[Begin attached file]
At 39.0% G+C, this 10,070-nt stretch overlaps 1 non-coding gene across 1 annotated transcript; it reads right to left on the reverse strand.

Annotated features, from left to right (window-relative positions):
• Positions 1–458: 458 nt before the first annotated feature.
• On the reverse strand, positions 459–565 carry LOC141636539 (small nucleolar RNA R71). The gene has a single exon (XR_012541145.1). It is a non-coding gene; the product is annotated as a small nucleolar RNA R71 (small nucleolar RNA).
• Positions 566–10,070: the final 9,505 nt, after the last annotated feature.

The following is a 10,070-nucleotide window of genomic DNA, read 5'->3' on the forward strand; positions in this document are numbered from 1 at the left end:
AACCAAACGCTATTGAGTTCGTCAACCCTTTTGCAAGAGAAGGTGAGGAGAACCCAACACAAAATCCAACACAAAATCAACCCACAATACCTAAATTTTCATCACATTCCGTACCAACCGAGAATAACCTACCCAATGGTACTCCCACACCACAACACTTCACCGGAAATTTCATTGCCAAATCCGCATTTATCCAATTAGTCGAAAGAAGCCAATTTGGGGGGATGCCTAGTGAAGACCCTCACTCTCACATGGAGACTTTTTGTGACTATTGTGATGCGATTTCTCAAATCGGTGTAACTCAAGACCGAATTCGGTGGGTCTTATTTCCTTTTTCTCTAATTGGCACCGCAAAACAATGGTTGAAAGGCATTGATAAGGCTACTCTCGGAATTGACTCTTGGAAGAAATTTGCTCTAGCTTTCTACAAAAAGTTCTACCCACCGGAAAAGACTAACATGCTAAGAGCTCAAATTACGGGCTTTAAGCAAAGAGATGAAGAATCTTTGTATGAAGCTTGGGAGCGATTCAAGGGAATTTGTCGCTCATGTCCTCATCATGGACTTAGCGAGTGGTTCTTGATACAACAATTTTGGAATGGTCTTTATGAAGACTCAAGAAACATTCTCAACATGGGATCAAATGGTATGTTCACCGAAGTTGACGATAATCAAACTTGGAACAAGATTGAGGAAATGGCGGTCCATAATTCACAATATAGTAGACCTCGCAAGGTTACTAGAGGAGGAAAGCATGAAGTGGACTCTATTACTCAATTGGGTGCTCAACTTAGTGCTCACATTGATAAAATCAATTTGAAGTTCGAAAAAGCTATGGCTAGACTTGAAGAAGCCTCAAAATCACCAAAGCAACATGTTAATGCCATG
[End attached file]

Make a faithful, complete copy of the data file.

At 39.0% G+C, this 10,070-nt stretch overlaps 1 non-coding gene across 1 annotated transcript; it reads right to left on the reverse strand.

Annotated features, from left to right (window-relative positions):
• Positions 1–458: 458 nt before the first annotated feature.
• On the reverse strand, positions 459–565 carry LOC141636539 (small nucleolar RNA R71). The gene has a single exon (XR_012541145.1). It is a non-coding gene; the product is annotated as a small nucleolar RNA R71 (small nucleolar RNA).
• Positions 566–10,070: the final 9,505 nt, after the last annotated feature.

The following is a 10,070-nucleotide window of genomic DNA, read 5'->3' on the forward strand; positions in this document are numbered from 1 at the left end:
AACCAAACGCTATTGAGTTCGTCAACCCTTTTGCAAGAGAAGGTGAGGAGAACCCAACACAAAATCCAACACAAAATCAACCCACAATACCTAAATTTTCATCACATTCCGTACCAACCGAGAATAACCTACCCAATGGTACTCCCACACCACAACACTTCACCGGAAATTTCATTGCCAAATCCGCATTTATCCAATTAGTCGAAAGAAGCCAATTTGGGGGGATGCCTAGTGAAGACCCTCACTCTCACATGGAGACTTTTTGTGACTATTGTGATGCGATTTCTCAAATCGGTGTAACTCAAGACCGAATTCGGTGGGTCTTATTTCCTTTTTCTCTAATTGGCACCGCAAAACAATGGTTGAAAGGCATTGATAAGGCTACTCTCGGAATTGACTCTTGGAAGAAATTTGCTCTAGCTTTCTACAAAAAGTTCTACCCACCGGAAAAGACTAACATGCTAAGAGCTCAAATTACGGGCTTTAAGCAAAGAGATGAAGAATCTTTGTATGAAGCTTGGGAGCGATTCAAGGGAATTTGTCGCTCATGTCCTCATCATGGACTTAGCGAGTGGTTCTTGATACAACAATTTTGGAATGGTCTTTATGAAGACTCAAGAAACATTCTCAACATGGGATCAAATGGTATGTTCACCGAAGTTGACGATAATCAAACTTGGAACAAGATTGAGGAAATGGCGGTCCATAATTCACAATATAGTAGACCTCGCAAGGTTACTAGAGGAGGAAAGCATGAAGTGGACTCTATTACTCAATTGGGTGCTCAACTTAGTGCTCACATTGATAAAATCAATTTGAAGTTCGAAAAAGCTATGGCTAGACTTGAAGAAGCCTCAAAATCACCAAAGCAACATGTTAATGCCATG